(Editor’s note: This reader submitted article is in response to this post).
Having just read a post on Lovelyish about how to tell if your relationship is abusive, I really started to think about abusive relationships, and my relationship specifically. I have been abusive to my boyfriend.
I know very well that abuse is not always treated with the attention it deserves, and that many women are suffering right now and don’t know what to do. But what about those of us whose anger gets the best of us, and we ourselves, lash out? No one tells us what to do, and we are shamed into hiding for fear of being demonized.
The original post detailed five signs that you may be in an abusive relationship, but it was one-sided. All of the points are completely valid, but if you are doing them to your significant other, you are the abusive one. It is hard to admit and hard to come to terms with, as no one wants to be seen in such negative light. But from personal experience, I can tell you that if you were to see a counselor or therapist, it is likely that there are underlying causes to your fits of anger.
1. Jealousy. It is normal, but at a certain point, if your partner still thinks you’re being unreasonable, maybe you are. This can stem from such things as low self-esteem and insecurities. It makes sense that if your boyfriend’s best friendis some hot chick, you’re going to feel jealous. What you need to do is sit down and put everything out on the table with your partner. Explain what makes you jealous. Look deep inside yourself. If you want the relationship to work, you’ve got to do it.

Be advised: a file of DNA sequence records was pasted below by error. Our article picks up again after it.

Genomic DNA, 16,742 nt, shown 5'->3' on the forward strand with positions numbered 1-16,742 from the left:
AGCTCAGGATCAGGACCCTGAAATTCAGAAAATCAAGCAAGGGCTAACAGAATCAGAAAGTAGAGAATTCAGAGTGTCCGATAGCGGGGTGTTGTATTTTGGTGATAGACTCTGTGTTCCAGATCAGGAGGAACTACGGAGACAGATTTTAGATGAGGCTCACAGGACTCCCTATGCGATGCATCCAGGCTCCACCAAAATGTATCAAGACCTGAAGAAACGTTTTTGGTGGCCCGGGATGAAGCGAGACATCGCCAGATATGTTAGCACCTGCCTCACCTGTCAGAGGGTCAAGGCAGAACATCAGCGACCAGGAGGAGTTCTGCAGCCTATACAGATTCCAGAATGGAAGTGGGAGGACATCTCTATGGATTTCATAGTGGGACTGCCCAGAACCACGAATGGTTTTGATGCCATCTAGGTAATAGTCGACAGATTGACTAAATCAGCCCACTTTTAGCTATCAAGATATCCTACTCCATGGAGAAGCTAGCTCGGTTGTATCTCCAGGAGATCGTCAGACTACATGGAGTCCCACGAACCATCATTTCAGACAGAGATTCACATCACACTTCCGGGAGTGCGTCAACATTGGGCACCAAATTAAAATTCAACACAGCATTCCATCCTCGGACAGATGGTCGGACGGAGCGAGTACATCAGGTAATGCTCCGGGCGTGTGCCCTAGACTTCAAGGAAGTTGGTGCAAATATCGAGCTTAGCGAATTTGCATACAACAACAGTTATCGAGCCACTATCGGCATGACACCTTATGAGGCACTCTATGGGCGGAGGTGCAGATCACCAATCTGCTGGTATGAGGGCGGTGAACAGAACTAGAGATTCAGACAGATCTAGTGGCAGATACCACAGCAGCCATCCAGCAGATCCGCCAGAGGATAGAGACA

2. Name calling and verbal abuse. This is somewhere between jealousy and violence, in my opinion. What you have to realize is that words can hurt, they can cut deeply and sometimes it is hard for a person to recover from the wound a word can leave. If you think that you have verbally abused your partner, think about the words you have used. Ask them for their input. It may be helpful to completely eradicate them from your vocabulary, the same way you automatically stop saying curse words around your grandmother or teachers. If you train yourself not to use these words, they hopefully will stop coming to mind when you are angry. Or this extra step will cause you to think about your words and express yourself in a calmer, more rational way.
3. Violence. It is less normal and can stem from unresolved anger issues, substance abuse, and some types of depression, just to name a few. If you have ever slapped, punched, pushed, kicked, scratched, or otherwise injured your partner, you should seek help. Whether it be because you were mad at them, or if the pressures of the day built up until they spilled over at home. If at any time you feel that you must injure your partner, or you both get in a physical fight, you should call someone; campus health centers, local counseling, the police, a hospital or a trusted mediator.
If you feel that you are abusive to your partner, you are not alone. You do need attention and help from a counselor. No one is abusive just because they’re a bad person. There is always some deeper cause, and while the person being abused hurts, the abuser is hurting as well. I want to make it clear that I am not endorsing that every abused individual stay with their partner, but I sure am glad that my boyfriend is helping me, rather than leaving me.
Would you continue to date someone who was abusive, Lovelies?